A Ranchi girl, who is too young to understand the meaning of Jharkhand, has made her state proud with her prowess in English.
Meet seven-year-old Shrinkhala Dubey, who aced International English Olympiad in the state category, the results of which were declared on March 16.
Shrinkhala, who outscored over 5,000 students from Jharkhand, also ranked 597 at the international level.
A Class I student of Sarla Birla School, Mahilong, on the outskirts of the city near Tatisilwai, Shrinkhala took the test conducted jointly by Science Olympiad Foundation and English and Foreign Languages University, Hyderabad.
More than 5,000 students of reputable English-medium schools across the state, including this seven-year-old, took the test on January 24 this year.
It was a race against time. They had to answer 30 questions in one hour.
The girl, like all other contestants, answered questions on jumbled words, meanings, antonyms, among others. Examinees were asked to identify a picture and explain it, spot missing alphabets and make words with given alphabets.
The bright-eyed first grader, who beat her fellow contestants from the state hollow, happens to be shy.
Not one to flaunt her vocabulary when asked how she felt on winning the English Olympiad, she simply said: “I like English.”
Her parents — corporate executive dad Dharmendra Dubey and teacher mom Bula — were more articulate.
“It was a pleasant surprise for us. When I broke the news to my daughter, she asked me what state meant. So, I had to show Jharkhand on the map and explain to her that she had stood first among students of her age group who took the International English Olympiad test,” said proud father Dharmendra, who is a general manager of a corporate house.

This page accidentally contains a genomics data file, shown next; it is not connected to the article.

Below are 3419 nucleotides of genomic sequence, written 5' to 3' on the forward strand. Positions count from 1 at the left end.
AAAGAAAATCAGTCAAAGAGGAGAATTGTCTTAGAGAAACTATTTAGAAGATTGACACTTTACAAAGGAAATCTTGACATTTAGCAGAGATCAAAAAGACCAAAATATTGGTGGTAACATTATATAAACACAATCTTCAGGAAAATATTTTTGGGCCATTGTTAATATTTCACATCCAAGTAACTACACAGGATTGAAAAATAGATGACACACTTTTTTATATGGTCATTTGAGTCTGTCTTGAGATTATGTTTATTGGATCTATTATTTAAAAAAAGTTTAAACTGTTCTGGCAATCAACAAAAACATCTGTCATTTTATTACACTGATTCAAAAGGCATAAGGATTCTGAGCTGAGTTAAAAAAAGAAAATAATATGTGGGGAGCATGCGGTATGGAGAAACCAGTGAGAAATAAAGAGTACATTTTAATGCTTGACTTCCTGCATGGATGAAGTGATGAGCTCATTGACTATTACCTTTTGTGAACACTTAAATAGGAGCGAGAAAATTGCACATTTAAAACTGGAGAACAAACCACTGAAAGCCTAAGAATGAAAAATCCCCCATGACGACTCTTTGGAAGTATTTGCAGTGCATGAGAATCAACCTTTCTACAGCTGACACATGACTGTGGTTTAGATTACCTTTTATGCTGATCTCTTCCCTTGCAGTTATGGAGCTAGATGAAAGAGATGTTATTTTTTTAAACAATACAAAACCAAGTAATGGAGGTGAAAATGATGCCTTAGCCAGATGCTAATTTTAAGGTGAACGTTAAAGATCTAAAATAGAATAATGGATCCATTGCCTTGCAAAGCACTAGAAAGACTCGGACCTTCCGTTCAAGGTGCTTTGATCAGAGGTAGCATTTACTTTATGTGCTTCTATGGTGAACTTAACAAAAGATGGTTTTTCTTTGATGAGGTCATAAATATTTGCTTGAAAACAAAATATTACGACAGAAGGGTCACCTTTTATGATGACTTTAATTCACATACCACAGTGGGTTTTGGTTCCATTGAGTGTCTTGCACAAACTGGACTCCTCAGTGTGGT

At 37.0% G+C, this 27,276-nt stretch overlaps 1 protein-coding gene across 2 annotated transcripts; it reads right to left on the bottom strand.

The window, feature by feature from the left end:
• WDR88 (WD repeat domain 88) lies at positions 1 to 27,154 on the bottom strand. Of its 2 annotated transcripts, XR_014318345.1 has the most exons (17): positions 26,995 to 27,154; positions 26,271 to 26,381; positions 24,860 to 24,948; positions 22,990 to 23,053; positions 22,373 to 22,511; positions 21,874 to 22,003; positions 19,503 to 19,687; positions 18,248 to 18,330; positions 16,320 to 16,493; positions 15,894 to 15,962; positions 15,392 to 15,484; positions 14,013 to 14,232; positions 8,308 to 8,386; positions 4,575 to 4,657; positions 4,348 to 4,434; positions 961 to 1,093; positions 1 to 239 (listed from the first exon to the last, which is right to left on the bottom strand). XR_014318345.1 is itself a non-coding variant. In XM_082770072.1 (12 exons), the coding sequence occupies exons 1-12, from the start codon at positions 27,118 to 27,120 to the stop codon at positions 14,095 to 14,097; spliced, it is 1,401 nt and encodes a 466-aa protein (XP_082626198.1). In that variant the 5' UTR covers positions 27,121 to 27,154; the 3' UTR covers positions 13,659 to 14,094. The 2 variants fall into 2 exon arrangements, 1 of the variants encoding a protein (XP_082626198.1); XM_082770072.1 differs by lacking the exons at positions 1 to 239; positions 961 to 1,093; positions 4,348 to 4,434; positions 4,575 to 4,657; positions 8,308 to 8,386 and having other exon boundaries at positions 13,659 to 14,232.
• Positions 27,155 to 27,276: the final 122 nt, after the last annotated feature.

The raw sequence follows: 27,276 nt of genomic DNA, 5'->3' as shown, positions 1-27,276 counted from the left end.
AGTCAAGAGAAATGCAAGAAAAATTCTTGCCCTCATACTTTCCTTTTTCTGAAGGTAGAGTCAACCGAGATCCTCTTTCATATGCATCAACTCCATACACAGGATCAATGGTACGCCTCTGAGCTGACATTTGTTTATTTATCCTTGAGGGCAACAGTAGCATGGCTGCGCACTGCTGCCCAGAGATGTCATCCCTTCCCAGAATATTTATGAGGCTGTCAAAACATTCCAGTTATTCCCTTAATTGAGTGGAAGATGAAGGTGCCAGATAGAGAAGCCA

Shrinkhala’s mother Bula Dubey, who also happens to be a teacher, was elated at her daughter’s success. “It’s yet to sink in, really, but we are so proud of her,” she said.
Interestingly, Shrinkhala’s elder brother Shreyansh, who studies in Class IV in the same school, was a school topper at the National Science Olympiad last November.
Asked about Shrinkhala’s future plans, the father said: “The last thing we want to do now is to put her under any kind of expectation. She is too young now. My wife and I take turns to teach our two children Shrinkhala abd Shreyansh. They are gifted children. But we also leave them to pursue their own interests.”
Dad Dharmendra also deserves an award for speaking sense.